A few weeks back, I was at the Durham Social Entrepreneur’s Happy Hour hosted at our local start-up campus, American Underground. This local treasure is a networking event like no other – a monthly hive of crazed social entrepreneurs – action oriented dreamers, obsessed with their missions and the idea that a corner of the world can be made better with a little elbow grease and a lot of help. There are dozens, sometimes over a hundred people who are bursting with an intense energy for their endeavor. There I was, chewing everyone’s ear off about apparel, labor and green business models when Crystal came flying towards me, with all the energy that typifies this group.
Crystal is the chair of Don’t Waste Durham, a grassroots organization that spearheads local efforts aimed at reducing or eliminating waste. She told me about their latest push: green to-go containers in Durham. I latched onto the idea right away – piloting reusable containers for Durham, reducing our town’s trash production, with the eventual goal of eliminating styrofoam and plastic containers used for takeout. Crystal and a group of dedicated advocates were knee-deep in a Kickstarter Campaign, Durham GreenToGo. I am a little OCD about not wasting things because I have this sense that every little bit of waste sticks around on this planet somewhere with us. Styrofoam and plastic to-go containers keep me from doing takeout very often even from the cheaper taco trucks, because I get really freaked out about all the unrecyclable waste. And then Crystal starts telling me about the 200 or so letters she wrote to local restaurants about their use of styrofoam containers that preceded this campaign. And I thought, “Oh wow. Crystal is not your average Jane.”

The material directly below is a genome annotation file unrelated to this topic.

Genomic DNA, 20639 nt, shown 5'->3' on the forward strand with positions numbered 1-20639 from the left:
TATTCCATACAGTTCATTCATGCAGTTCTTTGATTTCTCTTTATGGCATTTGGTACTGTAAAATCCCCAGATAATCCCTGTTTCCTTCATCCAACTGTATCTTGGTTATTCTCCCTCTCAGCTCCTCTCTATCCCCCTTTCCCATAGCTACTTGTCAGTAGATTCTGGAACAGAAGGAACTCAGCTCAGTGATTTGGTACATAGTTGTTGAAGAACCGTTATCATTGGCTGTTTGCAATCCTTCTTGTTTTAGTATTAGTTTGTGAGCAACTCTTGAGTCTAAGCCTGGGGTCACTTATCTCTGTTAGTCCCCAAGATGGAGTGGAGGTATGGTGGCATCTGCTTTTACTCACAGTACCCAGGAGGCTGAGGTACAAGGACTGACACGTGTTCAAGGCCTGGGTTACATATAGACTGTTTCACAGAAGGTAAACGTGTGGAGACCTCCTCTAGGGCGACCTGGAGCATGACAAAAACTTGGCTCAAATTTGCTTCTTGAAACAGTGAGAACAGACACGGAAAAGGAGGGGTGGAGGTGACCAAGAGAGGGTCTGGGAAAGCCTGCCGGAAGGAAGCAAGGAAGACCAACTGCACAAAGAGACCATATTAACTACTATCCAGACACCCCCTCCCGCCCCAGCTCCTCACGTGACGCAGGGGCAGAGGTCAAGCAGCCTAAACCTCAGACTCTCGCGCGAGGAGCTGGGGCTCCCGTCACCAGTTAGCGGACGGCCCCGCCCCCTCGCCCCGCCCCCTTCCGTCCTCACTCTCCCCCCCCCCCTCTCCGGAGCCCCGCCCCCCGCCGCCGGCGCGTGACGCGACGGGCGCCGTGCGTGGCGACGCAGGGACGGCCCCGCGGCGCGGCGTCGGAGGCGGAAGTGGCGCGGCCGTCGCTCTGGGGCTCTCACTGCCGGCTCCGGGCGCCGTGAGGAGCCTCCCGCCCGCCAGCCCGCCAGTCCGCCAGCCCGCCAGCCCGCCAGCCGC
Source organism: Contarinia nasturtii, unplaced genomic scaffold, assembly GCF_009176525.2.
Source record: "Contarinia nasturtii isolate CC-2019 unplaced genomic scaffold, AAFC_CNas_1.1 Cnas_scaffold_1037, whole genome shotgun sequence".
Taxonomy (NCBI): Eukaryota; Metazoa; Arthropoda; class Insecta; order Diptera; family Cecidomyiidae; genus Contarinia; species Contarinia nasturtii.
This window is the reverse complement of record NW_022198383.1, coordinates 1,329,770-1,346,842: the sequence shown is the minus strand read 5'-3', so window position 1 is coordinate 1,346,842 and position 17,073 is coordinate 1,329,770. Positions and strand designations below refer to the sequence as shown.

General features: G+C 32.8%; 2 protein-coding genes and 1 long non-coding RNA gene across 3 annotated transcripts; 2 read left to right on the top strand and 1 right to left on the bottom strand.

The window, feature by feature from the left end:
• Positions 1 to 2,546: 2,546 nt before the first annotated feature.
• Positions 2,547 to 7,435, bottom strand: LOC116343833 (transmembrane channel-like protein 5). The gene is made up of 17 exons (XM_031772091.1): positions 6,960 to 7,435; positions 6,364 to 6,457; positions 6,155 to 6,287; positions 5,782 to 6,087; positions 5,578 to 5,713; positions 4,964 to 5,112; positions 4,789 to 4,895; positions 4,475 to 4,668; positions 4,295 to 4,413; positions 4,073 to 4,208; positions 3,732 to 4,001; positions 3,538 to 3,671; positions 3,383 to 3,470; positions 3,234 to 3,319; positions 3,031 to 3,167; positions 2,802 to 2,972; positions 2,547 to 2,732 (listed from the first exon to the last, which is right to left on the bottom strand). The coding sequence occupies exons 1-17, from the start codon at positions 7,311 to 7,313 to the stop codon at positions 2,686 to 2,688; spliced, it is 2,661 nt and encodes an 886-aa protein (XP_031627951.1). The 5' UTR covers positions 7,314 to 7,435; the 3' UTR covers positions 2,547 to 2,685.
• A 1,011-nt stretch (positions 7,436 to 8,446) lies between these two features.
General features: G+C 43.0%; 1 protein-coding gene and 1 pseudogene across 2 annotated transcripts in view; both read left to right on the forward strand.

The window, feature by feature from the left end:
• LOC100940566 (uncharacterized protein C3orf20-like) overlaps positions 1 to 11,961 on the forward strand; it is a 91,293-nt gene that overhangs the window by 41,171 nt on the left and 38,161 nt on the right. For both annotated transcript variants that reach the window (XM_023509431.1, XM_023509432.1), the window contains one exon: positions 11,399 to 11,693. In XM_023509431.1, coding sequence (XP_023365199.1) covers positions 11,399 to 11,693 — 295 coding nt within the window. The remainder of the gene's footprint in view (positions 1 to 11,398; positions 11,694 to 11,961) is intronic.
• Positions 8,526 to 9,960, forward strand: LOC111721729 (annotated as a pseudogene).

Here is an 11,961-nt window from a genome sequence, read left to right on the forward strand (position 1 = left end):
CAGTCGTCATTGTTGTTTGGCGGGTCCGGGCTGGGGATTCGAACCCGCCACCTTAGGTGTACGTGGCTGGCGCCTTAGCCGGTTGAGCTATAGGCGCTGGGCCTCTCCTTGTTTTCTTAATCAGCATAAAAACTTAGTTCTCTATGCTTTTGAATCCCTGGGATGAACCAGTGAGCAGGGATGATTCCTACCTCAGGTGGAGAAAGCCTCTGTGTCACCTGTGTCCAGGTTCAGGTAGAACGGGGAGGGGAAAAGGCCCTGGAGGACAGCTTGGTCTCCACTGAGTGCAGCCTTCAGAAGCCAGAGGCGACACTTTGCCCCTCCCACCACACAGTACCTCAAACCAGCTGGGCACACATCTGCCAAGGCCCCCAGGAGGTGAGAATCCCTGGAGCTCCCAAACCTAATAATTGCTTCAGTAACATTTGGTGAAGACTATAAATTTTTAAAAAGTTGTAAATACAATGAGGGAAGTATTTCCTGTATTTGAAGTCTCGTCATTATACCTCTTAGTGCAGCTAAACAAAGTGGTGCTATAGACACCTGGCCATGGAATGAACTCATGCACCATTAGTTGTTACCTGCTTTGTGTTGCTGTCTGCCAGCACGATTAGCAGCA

So I went to her Don’t Waste Durham monthly community meeting to continue the party. And I was absolutely blown away. If Crystal were a superhero, she would throw beams or energy and ideas at you. And around the table sat an army waging a war on waste in all different aspects of Durham’s community: Green to-go’s, sustainable food truck certification program, aggressive internship program, eliminating styrofoam in schools, municipal water filling stations in Durham. And they are actually doing these things. Over coffee, she ran down the list and then said when they were done with all that they were going to tackle the Durham Bulls (baseball) Stadium and the Raleigh-Durham Airport and get everyone to use compostable containers. A picture flashed in my mind of Crystal coming after a hot dog vender at the Bull Stadium and I thought – man I wouldn’t want to get in this woman’s way.
So I was curious how this glorious energy and ferocity to get stuff done comes to be in a person. She shared a bit of her history with me. She is the daughter of a Vietnamese immigrant and a 1-man band. Her father was so dedicated to being a career musician that when his band mates moved on to “real jobs” he decided to just learn how to play all their parts and moved Crystal and the family from city to city to make this happen. So Crystal grew up in an environment where there was no obstacle too large to make your dreams happen.